When it comes to Italy, the classics remain in top demand. But tour operators and travel specialists continue to expand their ideas of Italy with new programs and properties.
Beth Rubin has built her reputation by introducing clients to the lesser-known Italy. She’s manager of custom travel planning and sales for Select Italy and one of Travel and Leisure’s 2015 A-List Travel Advisors.
“I highly recommend Piedmont in the northwest of Italy. I’m planning multiple trips in October to Barolo, Barbaresco and Barbera. Late October to early November happens to be white truffle season. You have events such as the Alba Truffle Fair, and opportunities to go on truffle hunts at that time,” said Rubin.
Though the fall definitely has its charms, Rubin recommends Piedmont year-round.
Rubin describes other regions, such as Puglia (the “heel” of the boot), as “up-and-coming ones to watch.”
“Puglia is definitely more popular than in the past. Accommodations have started to catch up with the rest of country. It’s not overwhelmed like Tuscany is. They have great food; young but really good wines and the best olive oil in the country,” said Rubin.
In contrast, Calabria (the “toe” of the boot) still has a bit to go, in Rubin’s opinion.
“Accommodations haven’t caught up there yet, though they have one or two nice properties and some great little towns. My goal is to book a lot more in southern Italy. I’d like to go beyond those looking to do heritage tours,” said Rubin.
In November, Rubin is taking a small group of agents on a fam to Tuscany and Rome. On tap are site inspections of a few noteworthy new properties. They include the Rome outpost of Tuscany’s Casa Fabbrini.
"It’s five rooms in the heart of the city by the Spanish Steps. They have communal tables for breakfast. It’s a charming boutique atmosphere,” said Rubin.
The goal of the fam is to do Rome beyond simply the Vatican and the Coliseum.
“My guides always tell me they’re tired of going to the same destinations every day. But it’s a fine line. Those are the places people want to see,” said Rubin.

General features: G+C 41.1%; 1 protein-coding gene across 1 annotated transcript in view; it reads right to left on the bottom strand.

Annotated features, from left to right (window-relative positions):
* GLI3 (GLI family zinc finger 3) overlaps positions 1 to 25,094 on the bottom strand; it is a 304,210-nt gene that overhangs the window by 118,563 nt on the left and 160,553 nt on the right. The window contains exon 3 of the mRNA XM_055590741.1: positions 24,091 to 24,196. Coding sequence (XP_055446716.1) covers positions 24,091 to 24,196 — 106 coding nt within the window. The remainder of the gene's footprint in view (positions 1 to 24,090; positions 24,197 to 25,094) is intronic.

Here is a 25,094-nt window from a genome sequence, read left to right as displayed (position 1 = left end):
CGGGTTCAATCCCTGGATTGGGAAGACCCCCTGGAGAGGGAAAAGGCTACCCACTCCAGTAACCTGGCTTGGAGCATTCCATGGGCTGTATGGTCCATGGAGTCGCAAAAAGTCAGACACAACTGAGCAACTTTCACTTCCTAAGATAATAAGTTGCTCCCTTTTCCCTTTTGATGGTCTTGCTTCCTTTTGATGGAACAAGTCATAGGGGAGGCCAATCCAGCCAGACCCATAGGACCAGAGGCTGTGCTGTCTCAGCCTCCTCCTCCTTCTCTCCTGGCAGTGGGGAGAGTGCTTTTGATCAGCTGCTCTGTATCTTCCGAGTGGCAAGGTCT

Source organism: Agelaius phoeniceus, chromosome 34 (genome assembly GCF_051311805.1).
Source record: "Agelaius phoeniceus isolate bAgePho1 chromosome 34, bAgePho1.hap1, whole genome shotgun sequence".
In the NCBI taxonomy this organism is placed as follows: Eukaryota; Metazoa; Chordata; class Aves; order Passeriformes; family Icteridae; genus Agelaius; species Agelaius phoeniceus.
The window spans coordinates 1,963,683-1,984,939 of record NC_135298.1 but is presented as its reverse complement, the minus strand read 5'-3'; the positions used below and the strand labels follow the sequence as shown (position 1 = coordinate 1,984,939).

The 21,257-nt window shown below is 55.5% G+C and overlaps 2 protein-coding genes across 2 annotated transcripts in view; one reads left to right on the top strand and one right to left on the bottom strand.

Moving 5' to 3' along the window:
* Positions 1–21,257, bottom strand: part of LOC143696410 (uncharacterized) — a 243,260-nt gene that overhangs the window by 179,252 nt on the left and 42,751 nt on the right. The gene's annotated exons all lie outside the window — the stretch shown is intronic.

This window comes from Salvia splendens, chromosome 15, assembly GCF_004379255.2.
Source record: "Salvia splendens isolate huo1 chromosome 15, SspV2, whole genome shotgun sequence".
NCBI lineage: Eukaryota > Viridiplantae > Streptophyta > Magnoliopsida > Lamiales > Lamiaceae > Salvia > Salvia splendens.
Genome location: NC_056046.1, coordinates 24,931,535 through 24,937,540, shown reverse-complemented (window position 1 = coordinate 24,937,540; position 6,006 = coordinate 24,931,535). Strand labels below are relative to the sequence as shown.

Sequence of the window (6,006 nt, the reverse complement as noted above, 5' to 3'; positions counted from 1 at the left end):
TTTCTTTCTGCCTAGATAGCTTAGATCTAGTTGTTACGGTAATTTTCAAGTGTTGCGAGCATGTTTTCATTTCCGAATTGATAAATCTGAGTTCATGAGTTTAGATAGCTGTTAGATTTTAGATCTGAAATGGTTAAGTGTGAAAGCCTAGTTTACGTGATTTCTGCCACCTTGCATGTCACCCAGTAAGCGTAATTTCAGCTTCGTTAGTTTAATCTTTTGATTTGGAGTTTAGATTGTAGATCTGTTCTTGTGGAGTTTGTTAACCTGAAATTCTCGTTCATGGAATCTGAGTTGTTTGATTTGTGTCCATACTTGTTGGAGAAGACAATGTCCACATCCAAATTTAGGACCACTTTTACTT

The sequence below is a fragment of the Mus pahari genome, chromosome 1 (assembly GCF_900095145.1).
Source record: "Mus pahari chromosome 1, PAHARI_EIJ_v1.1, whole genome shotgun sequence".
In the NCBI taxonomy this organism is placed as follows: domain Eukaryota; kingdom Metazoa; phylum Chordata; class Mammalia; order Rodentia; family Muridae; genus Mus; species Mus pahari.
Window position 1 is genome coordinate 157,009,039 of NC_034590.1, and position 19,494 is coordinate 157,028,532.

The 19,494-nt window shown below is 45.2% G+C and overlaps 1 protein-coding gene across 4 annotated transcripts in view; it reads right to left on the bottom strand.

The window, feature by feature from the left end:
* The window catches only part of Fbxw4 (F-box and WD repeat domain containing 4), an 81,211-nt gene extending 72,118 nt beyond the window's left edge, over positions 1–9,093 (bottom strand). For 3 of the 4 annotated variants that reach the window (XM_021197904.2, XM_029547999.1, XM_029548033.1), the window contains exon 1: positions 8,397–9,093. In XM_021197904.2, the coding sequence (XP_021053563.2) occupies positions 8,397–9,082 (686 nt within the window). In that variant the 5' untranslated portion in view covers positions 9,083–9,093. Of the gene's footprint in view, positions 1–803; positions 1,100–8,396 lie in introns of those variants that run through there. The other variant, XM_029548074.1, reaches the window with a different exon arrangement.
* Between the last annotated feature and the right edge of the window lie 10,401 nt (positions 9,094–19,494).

At the Vatican, at least, visitors can look forward to seeing something new.
A new weekly train service has just launched between the Vatican and Castel Gondolfo. That’s the Alban hills setting fifteen miles away that’s home to the Papal summer palace. For the first time in history, the secluded Papal getaway is opening its doors to the public. Pope Francis has already opened the palace gardens to visitors. A newly-created museum inside the historic structure will display priceless artifacts, vestments and other symbols of the once-great Papal States. Visitors can also take in a terrace view that stretches all the way to Rome.
Rome, Florence, Verona and the Cinque Terre are prominently in “Italy: Rome & the North,” new for 2016 from Abercrombie & Kent. The tour includes a visit to a family-owned balsamic vinegar factory. And in Venice, guests will enjoy special access to a workshop renowned for its famous carnival masks.
“We’re expanding our Connections Journeys for 2016 with the new Italy program. We also have a new Italy program as part of our Connections Family Journeys. The interest in Italy doesn’t seem to waiver,” Richard Harris, senior vice president of product content and operations for Abercrombie & Kent tells Travel Agent.
Harry Dalgaard, president and founder of Avanti Destinations, has a similar observation.
“Italy continually keeps on growing. It represents the lifestyle that we strive to have here,” Dalgaard tells Travel Agent.
“There’s a warmth to Italy that you don’t get in other European countries. They want you there. That’s the difference. Tourism is the number one moneymaker in Italy. They need us and they’re happy to have us,” said Rubin.